We didn't have much time for movie viewing this month. After I finished Cutler's version of the Arthurian legends, I watched Camelot (1982 HBO available through my Hoopla app). I remember hating the 1967 movie when I saw it 40 years ago, but now that I am familiar with the stories, I could appreciate the nuances in the HBO version. The lyrics by Lerner and Loewe were absolutely brilliant. Dan and I enjoyed A Puzzle to Die For (Hallmark Mystery, also via Hoopla). Dare I admit that when we had a short span of time for visual amusement we watched a few episodes of Petticoat JunctionNot having a TV in our present living situation has certainly enhanced my reading life!  


Friday, September 15, 2023

The Supper of the Lamb by Robert Farrar Capon

I have never understood the allure of food memoirs, but The Supper of the Lamb may have converted me. Capon, an Anglican priest, author and home chef, opens the book with self-deprecating honesty: I am an amateur. If that strikes you as disappointing, consider how much in error you are. Amateur and nonprofessional are not synonyms. The world may or may not need another cookbook, but it needs all the lovers – amateurs – it can get. It is a gorgeous old place, full of clownish graces and beautiful drolleries, and it has enough textures, tastes and smells to keep us intrigued for a lifetime. Unfortunately, however, our response to its loveliness is not always delight: it is, far more often than not, boredom. And that is not only odd, it is tragic; for boredom is not neutral – it is the fertilizing principle of unloveliness. In such a situation, the amateur – the lover, the man who thinks heedlessness a sin and boredom a heresy – is just the man you need.

He continues: The world looks as if it has been left in the custody of a pack of trolls. Indeed, the whole distinction between art and trash, between food and garbage, depends on the presence or absence of the loving eye

Hence his emphasis on the importance of slowing down and paying attention to life’s myriad details, including the delights of cooking from scratch. At times he uses a wise grandfatherly tone; at other times he is more like a back-slapping older brother who loves a good joke and a good cigar. Some passages were hilariously funny. He waxes eloquent on the beauty of onions, the necessity of sharp knives and (most memorable of all) the glory that is baking soda.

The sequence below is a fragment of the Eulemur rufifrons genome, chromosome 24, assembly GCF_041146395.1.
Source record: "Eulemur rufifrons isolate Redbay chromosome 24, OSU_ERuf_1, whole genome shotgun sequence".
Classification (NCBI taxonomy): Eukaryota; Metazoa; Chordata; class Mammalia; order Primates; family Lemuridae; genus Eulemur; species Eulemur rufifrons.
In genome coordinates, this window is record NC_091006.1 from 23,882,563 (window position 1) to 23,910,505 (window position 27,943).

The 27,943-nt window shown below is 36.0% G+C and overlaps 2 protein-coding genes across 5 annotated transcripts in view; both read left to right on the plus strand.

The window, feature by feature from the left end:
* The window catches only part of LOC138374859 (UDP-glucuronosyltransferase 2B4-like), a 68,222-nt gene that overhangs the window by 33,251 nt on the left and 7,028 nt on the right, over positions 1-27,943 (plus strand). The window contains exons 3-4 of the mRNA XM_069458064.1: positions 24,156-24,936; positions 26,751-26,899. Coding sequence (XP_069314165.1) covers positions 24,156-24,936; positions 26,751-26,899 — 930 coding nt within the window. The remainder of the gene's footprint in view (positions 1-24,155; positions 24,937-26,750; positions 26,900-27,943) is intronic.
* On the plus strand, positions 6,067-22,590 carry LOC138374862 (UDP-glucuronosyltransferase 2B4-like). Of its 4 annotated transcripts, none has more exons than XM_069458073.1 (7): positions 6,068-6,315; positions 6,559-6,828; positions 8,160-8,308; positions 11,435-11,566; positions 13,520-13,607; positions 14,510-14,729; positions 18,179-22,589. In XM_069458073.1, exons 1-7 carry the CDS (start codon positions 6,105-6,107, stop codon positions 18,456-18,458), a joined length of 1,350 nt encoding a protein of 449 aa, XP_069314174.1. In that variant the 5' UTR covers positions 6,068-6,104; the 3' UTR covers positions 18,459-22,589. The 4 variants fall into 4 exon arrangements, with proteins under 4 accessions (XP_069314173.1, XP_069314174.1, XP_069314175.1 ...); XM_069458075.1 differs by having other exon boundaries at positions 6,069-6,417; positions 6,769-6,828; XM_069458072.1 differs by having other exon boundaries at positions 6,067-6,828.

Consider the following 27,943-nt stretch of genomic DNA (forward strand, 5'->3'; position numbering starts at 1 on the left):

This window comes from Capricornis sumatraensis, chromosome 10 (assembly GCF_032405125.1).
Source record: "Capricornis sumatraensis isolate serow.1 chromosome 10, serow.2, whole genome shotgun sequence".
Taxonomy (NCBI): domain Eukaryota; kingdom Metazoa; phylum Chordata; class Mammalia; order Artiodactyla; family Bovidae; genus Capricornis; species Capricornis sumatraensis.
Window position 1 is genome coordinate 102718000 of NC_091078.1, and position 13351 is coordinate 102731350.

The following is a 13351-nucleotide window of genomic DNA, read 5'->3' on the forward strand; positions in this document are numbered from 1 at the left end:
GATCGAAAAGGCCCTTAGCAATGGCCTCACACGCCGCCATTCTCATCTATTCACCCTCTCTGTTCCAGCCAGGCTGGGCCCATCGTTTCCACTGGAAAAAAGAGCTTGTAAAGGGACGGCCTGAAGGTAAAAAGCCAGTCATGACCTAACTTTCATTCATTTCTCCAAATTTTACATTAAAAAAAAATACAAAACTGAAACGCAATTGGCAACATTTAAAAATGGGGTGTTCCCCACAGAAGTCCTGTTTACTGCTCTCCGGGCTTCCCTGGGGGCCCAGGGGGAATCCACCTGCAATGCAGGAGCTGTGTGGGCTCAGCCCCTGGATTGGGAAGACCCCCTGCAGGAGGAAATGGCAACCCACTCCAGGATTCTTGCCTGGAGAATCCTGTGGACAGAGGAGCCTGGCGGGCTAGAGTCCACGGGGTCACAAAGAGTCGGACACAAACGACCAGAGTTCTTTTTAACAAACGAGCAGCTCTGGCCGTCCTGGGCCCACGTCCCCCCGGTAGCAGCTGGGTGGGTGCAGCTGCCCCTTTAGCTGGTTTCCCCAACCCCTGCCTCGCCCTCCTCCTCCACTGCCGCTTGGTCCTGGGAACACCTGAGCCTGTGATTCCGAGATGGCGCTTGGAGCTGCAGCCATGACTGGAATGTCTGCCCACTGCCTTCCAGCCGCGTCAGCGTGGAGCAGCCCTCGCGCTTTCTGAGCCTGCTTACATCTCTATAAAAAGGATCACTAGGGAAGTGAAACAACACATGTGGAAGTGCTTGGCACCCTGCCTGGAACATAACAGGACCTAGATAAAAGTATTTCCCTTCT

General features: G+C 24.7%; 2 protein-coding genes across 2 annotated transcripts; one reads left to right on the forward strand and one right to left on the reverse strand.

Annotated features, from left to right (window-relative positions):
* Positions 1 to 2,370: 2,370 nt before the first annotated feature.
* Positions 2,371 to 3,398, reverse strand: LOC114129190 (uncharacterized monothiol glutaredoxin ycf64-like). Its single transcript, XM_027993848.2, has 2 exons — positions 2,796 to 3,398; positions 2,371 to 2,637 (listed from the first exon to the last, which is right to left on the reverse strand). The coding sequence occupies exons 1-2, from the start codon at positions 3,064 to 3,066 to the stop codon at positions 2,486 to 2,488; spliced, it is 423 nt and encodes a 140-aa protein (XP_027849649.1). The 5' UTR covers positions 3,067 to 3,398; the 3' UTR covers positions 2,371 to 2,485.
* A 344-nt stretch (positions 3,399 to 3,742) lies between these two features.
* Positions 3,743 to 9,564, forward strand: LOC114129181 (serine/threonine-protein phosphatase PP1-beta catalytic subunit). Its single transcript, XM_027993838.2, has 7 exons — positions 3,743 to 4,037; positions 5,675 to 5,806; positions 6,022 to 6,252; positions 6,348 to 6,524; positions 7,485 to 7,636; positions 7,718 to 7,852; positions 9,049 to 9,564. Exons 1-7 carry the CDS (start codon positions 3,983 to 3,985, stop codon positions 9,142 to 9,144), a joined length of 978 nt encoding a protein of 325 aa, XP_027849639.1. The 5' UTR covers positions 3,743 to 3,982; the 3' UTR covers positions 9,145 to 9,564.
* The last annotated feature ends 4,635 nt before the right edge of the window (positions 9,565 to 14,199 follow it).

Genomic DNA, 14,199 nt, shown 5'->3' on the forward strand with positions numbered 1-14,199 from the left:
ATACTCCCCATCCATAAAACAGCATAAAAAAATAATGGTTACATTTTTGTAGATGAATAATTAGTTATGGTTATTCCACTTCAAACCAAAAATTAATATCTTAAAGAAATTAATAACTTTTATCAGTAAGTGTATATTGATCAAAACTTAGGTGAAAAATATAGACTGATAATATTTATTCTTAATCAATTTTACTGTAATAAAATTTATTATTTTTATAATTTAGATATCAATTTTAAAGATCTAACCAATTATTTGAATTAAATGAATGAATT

Capon uses cooking as a metaphor for life. Don’t go for the processes pre-cooked garbage that passes as food because it’s more convenient. The best things in life take time and care and may even give you heartburn. “Real life” will cost you.

We were given appetites not to consume the world and forget it, but to taste its goodness and hunger to make it great. That is the inconsolable heartburn, the lifelong disquietude of having been made in the image of God. All man’s love is vast and inconvenient. It is tempting, of course, to blunt its edge by caution. It is so much easier not to get involved – to thirst for nothing and no one, to deny that matter matters and, if you have the stomach for it, to make your bed with meanings which cannot break your heart. But that, it seems to me, is neither human nor Divine. If we are to put up with all other inconveniences out of love, then no doubt we must put up with the bother of love itself and not just cut and run for cover when it comes.  

The last 25% of book is recipes, which are a pleasant, but non-essential addition. The main "recipe" is in the first 250 pages and it is on how to live life to the fullest.

 May your eyes be open “to see the bounty of small things.” 


Thursday, August 31, 2023

What I Read and Watched this Summer 2023

We were on the road most of July and didn't watch anything. But in August we settled into our apartment and had a few evenings free to use my Hoopla account. I like Hallmark mysteries but the Darrow and Darrow pilot was a huge disappointment. Not only was it cheesy, the acting and script were embarrassingly bad. The way the case was solved went against one the chief rules of detective fiction: a true mystery must include clues that the reader (or viewer) can see for themselves. The resolution of the mystery cannot come out of nowhere. Secondly was Dog Jack (a true Civil War story), which was also poorly acted and scripted.  On the bright side, we really enjoyed C.S. Lewis: The Most Reluctant Convert, which we watched at a friend's house.

My reading choices paid much bigger dividends. Except for Le Morte d'Arthur, which I ditched after 15 hours (of the 30 hour audiobook), everything else I read in July was good: Thornyhold by Mary Stewart, The Musgraves by D.E. Stevenson, The Truth and Beauty by Klavan, and the vintage novel, The Clue of the Twisted Candle, by Edgar Wallace. In August I enjoyed Deborah Crombie's A Share in Death. Because it was an audiobook, I could not skip over the swearing, but I thought Crombie's prose was exceptionally beautiful. I liked her detective and his sidekick too. Finally, I read Robert Farrar Capon's The Supper of the Lamb, which I loved. (review forthcoming)

All of these titles are reviewed on Goodreads, but I cannot figure out how to link to my reviews with their new configurations.